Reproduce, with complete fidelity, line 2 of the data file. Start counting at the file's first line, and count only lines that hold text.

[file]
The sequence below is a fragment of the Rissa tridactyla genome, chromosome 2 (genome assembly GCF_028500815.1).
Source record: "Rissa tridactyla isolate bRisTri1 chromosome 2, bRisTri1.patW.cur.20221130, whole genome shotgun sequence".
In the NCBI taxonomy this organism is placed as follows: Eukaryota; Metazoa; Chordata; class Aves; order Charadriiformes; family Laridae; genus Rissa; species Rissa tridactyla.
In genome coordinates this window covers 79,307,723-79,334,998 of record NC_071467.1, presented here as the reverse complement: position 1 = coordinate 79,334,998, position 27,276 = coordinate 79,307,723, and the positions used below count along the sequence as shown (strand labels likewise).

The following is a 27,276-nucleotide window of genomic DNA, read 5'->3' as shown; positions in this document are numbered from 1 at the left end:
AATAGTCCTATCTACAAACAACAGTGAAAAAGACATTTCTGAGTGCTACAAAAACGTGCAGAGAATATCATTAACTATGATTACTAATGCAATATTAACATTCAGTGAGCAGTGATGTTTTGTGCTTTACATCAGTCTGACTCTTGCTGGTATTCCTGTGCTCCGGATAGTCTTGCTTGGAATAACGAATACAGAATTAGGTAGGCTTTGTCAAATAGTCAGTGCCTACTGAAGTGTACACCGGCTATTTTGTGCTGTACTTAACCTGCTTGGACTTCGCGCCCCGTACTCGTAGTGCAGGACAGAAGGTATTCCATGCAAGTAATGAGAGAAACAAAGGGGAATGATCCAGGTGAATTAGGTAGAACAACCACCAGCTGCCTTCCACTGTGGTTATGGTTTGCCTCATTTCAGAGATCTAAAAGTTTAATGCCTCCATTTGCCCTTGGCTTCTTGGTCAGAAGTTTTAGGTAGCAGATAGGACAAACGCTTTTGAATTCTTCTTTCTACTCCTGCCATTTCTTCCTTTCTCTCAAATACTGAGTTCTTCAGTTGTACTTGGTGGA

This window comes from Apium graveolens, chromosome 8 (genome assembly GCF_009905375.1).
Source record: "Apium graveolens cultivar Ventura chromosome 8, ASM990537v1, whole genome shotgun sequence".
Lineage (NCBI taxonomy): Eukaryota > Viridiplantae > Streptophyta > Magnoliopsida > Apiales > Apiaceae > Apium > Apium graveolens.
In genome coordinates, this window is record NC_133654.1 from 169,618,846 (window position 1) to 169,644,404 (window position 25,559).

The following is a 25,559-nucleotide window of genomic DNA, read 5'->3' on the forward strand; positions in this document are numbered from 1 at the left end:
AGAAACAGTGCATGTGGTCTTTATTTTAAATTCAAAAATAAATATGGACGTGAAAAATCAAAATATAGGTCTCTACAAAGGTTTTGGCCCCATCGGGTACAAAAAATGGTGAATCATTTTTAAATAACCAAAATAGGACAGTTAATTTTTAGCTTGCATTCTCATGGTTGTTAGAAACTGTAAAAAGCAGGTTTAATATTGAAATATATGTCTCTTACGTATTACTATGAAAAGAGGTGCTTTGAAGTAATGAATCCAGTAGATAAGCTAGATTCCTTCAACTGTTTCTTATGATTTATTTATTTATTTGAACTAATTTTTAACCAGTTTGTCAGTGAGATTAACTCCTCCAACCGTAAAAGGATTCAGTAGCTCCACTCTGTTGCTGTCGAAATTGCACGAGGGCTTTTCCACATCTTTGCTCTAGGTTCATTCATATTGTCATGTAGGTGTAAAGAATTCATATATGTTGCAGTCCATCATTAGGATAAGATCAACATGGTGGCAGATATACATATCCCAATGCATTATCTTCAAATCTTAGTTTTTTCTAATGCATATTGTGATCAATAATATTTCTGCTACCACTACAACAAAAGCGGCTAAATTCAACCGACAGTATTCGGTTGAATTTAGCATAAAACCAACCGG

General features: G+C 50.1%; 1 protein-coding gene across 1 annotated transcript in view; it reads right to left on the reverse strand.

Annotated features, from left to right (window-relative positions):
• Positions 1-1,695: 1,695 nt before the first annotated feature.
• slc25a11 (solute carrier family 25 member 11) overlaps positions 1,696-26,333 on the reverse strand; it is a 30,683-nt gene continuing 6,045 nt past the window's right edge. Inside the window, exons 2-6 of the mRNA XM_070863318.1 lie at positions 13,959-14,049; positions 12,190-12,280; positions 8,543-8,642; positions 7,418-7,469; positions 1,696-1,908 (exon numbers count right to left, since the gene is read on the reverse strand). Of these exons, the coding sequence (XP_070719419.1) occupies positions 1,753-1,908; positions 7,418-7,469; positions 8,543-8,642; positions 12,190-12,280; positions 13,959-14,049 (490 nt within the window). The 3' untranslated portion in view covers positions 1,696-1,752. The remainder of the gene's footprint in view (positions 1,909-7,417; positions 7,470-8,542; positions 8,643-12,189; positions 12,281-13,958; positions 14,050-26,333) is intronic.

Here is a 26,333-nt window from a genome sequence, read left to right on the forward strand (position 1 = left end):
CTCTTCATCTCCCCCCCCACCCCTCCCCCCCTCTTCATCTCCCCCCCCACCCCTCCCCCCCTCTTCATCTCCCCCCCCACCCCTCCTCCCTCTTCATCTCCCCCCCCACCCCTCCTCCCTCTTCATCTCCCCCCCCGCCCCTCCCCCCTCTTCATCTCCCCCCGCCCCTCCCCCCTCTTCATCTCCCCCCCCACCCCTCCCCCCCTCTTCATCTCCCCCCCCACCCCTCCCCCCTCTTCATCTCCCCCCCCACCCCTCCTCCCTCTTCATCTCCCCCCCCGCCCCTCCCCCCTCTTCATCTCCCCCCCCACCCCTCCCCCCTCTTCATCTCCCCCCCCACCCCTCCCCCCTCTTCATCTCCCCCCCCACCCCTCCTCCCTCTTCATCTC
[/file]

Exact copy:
Source record: "Rissa tridactyla isolate bRisTri1 chromosome 2, bRisTri1.patW.cur.20221130, whole genome shotgun sequence".